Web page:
The U.S. leads Europe, 11-5, entering Sunday singles at the 43rd Ryder Cup. Here’s a look at the 12 matchups at Whistling Straits (all times ET) with analysis from GolfChannel.com senior writers Ryan Lavner and Rex Hoggard. Click here to watch the matches, with coverage on NBC Sports beginning at noon ET.

Match 17, 12:04 p.m.: Xander Schauffele (U.S.) vs. Rory McIlroy (EUR)

Lavner: This is the third time McIlroy has been sent out in the leadoff spot, and previously he’s 0-2. That record could worsen going up against one of the Americans’ best players. 

Hoggard: It’s difficult to imagine how McIlroy gets shut out, but his play this week has been uninspired and although it makes sense to hope for the best if you’re European captain Padraig Harrington this doesn’t end well for the Northern Irishman.

Ryder Cup recaps: After fourballs split, U.S. takes 11-5 lead into singles

Match 18, 12:15 p.m.: Patrick Cantlay (U.S.) vs. Shane Lowry (EUR)

Lavner: The Irishman is one of the few Europeans who has shown signs of life, holing a clutch 10-footer for par on the final green Saturday night to give the visitors at least a glimmer of hope. That probably won’t matter against Cantlay, who has gone 3-0-1 so far. 

Hoggard: Lowry has been a rare bright spot for the European team but, again, Patty Ice has been unstoppable since his victory at the BMW Championship and it’s difficult to envision how that changes on Sunday.

Match 19: 12:26 p.m.: Scottie Scheffler (U.S.) vs. Jon Rahm (EUR)

Lavner: The American rookie has the toughest task of all going up against Rahm, the world No. 1 who has been nothing short of brilliant. Godspeed, Scottie.

Hoggard: Rahm, Rahm, Rahm. The Spaniard has played inspired golf this week and Scheffler, who has been impressive in his Ryder Cup debut, won’t be the one who keeps him from a perfect 5-0-0 week.

Match scoring for the 43rd Ryder Cup

Match 20: 12:37 p.m.: Bryson DeChambeau (U.S.) vs. Sergio Garcia (EUR)

Lavner: The day’s most intriguing matchup, between two polarizing characters. Garcia has been brilliant in partner play historically but sports just a .500 record in singles (4-4-1).

Hoggard: Garcia lives for these types of matchups and will, as DeChambeau likes to say, enjoy a spot “rent free” in his opponent’s head with a ruthless game that gives nothing away. The all-time points leader adds to that total.

Match 21, 12:48 p.m.: Collin Morikawa (U.S.) vs. Viktor Hovland (EUR)

Lavner: An intriguing battle of the class of 2019ers. Morikawa has had the upper hand this week, compiling a 3-0 record while Hovland has been a wildly disappointing 0-3-1.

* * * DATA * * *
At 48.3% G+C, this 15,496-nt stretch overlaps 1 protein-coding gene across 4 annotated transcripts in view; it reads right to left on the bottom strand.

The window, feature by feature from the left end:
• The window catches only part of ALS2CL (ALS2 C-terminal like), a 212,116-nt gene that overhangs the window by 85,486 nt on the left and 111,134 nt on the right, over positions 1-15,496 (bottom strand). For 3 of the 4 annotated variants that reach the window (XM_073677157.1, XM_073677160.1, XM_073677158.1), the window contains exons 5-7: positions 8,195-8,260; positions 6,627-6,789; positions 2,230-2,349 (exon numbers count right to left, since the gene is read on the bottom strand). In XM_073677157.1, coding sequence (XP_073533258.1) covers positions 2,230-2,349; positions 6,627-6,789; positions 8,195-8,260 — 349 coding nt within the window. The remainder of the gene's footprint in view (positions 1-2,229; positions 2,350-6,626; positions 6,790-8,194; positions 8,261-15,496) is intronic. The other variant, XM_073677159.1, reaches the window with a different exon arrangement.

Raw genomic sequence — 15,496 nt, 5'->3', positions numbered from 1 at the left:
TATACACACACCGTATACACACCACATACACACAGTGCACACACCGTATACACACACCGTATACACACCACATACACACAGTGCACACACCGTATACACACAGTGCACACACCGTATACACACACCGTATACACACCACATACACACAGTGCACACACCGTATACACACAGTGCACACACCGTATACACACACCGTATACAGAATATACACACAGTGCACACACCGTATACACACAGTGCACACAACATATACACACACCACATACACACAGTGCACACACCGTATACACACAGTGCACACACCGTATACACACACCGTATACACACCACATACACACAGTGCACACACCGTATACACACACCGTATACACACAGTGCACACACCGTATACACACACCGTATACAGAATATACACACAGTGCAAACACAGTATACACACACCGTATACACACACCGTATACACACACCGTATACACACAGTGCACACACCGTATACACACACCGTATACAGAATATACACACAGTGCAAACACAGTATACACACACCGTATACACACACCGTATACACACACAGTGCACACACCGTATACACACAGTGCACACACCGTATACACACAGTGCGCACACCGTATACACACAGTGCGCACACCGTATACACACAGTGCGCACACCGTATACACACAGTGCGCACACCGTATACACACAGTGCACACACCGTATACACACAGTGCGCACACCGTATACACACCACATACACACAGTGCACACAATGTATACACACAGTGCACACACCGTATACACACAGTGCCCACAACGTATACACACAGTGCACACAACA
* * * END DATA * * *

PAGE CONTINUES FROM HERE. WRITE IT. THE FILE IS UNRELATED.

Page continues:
Hoggard: This will likely be the match of the day between two of the game’s most promising young stars and is far too close to call.

Match 22, 12:59 p.m.: Dustin Johnson (U.S.) vs. Paul Casey (EUR)

Lavner: Two players going in opposite directions, as DJ looks to polish off a perfect 5-0 week while Casey looks to earn his first point.

Hoggard: Asked how DJ has asserted himself as a leader Collin Morikawa said he was “quiet” and led by example. That won’t change on Sunday when Johnson completes a perfect week.

Match 23, 1:10 p.m.: Brooks Koepka (U.S.) vs. Bernd Wiesberger (EUR)

Lavner: Koepka has been one of the few disappointments for the Americans, earning just a single point in three tries. If this thing is all but wrapped up, his give-a-hoot meter might be running low.

Hoggard: Another close match that could go either way, but the nod would have to go to Koepka, who began the week with plenty of question marks – both physical and motivational – but produced some of the U.S. side’s best moments.

Padraig Harrington: ‘Six points is a tough one to make up’

Match 24, 1:21 p.m.: Tony Finau (U.S.) vs. Ian Poulter (EUR)

Lavner: Does Poulter have anything left? In what is likely his final cup, he’ll put his unbeaten singles record (5-0-1) on the line.

Hoggard: This feels like Poulter’s swansong Ryder Cup in every way and despite a few flashes of that “Postman” brilliance, there is no storybook finish for the Englishman.

Match 25, 1:32 p.m.: Justin Thomas (U.S.) vs. Tyrrell Hatton (EUR)

Lavner: Both players have been inconsistent but still had their moments. Of all the matches, this has the most potential to get chippy.  

Hoggard: Another match that’s difficult to call, but it will be entertaining. Hatton’s kept his anger in check, but it appears as if there are limits and Thomas has assumed the role of emotional leader of the U.S. team.

Match 26, 1:43 p.m.: Harris English (U.S.) vs. Lee Westwood (EUR)

Lavner: Only two appearances apiece this week. It’d be a shame to see Westy, making his 11th and likely final showing in the Ryder Cup, go out 0-3 before taking the reins in 2023.

Hoggard: Like Poulter, this is it for Westwood. Unlike Poulter, Westwood seems to have some game to go along with that fight. Another toss-up.

Match 27, 1:54 p.m.: Jordan Spieth (U.S. ) vs. Tommy Fleetwood (EUR)

Lavner: Spieth’s putter massively let him down in a Saturday fourballs loss. For a player with his match-play pedigree, it’s a head-scratcher that he’s 0-3 in Ryder Cup singles.

Hoggard: There’s little chance this match means anything with the U.S. cruising with an 11-5 lead and it’s just as likely Spieth will be more interested in joining the victory celebration. Advantage, Fleetwood.

Match 28, 2:05 p.m.: Daniel Berger (U.S.) vs. Matthew Fitzpatrick (EUR)

Lavner: If the match somehow comes down to these two, Fitz has more on the line: He’s looking to avoid becoming the first player in a half-century to play in multiple cups without earning a point. 

Hoggard: Berger played decent in his first Ryder Cup, going 1-1-0 paired with Koepka, and has the fiery makings of a team staple, but if his celebration on the first tee with Thomas on Saturday was any indication he might be checked out by the time this match heats up.


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